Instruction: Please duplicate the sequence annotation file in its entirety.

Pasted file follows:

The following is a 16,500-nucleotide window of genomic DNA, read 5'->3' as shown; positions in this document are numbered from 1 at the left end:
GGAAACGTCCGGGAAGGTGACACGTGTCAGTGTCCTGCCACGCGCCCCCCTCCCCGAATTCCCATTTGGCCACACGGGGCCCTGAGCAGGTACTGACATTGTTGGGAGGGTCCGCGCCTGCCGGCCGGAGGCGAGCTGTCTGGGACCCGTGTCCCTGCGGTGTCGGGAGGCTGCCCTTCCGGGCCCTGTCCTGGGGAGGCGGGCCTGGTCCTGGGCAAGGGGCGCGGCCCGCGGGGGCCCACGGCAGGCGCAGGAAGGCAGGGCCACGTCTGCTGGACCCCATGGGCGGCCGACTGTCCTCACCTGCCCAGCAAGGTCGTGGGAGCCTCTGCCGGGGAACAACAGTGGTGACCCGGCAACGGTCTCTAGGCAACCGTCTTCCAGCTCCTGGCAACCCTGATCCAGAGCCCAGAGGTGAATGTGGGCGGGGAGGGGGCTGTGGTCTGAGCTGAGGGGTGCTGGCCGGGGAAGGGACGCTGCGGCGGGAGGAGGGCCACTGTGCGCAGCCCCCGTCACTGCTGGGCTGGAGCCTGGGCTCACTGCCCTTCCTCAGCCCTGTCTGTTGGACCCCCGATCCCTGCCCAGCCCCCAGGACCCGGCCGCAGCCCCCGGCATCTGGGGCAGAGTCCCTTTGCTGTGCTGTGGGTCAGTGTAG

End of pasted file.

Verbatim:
The following is a 16,500-nucleotide window of genomic DNA, read 5'->3' as shown; positions in this document are numbered from 1 at the left end:
GGAAACGTCCGGGAAGGTGACACGTGTCAGTGTCCTGCCACGCGCCCCCCTCCCCGAATTCCCATTTGGCCACACGGGGCCCTGAGCAGGTACTGACATTGTTGGGAGGGTCCGCGCCTGCCGGCCGGAGGCGAGCTGTCTGGGACCCGTGTCCCTGCGGTGTCGGGAGGCTGCCCTTCCGGGCCCTGTCCTGGGGAGGCGGGCCTGGTCCTGGGCAAGGGGCGCGGCCCGCGGGGGCCCACGGCAGGCGCAGGAAGGCAGGGCCACGTCTGCTGGACCCCATGGGCGGCCGACTGTCCTCACCTGCCCAGCAAGGTCGTGGGAGCCTCTGCCGGGGAACAACAGTGGTGACCCGGCAACGGTCTCTAGGCAACCGTCTTCCAGCTCCTGGCAACCCTGATCCAGAGCCCAGAGGTGAATGTGGGCGGGGAGGGGGCTGTGGTCTGAGCTGAGGGGTGCTGGCCGGGGAAGGGACGCTGCGGCGGGAGGAGGGCCACTGTGCGCAGCCCCCGTCACTGCTGGGCTGGAGCCTGGGCTCACTGCCCTTCCTCAGCCCTGTCTGTTGGACCCCCGATCCCTGCCCAGCCCCCAGGACCCGGCCGCAGCCCCCGGCATCTGGGGCAGAGTCCCTTTGCTGTGCTGTGGGTCAGTGTAG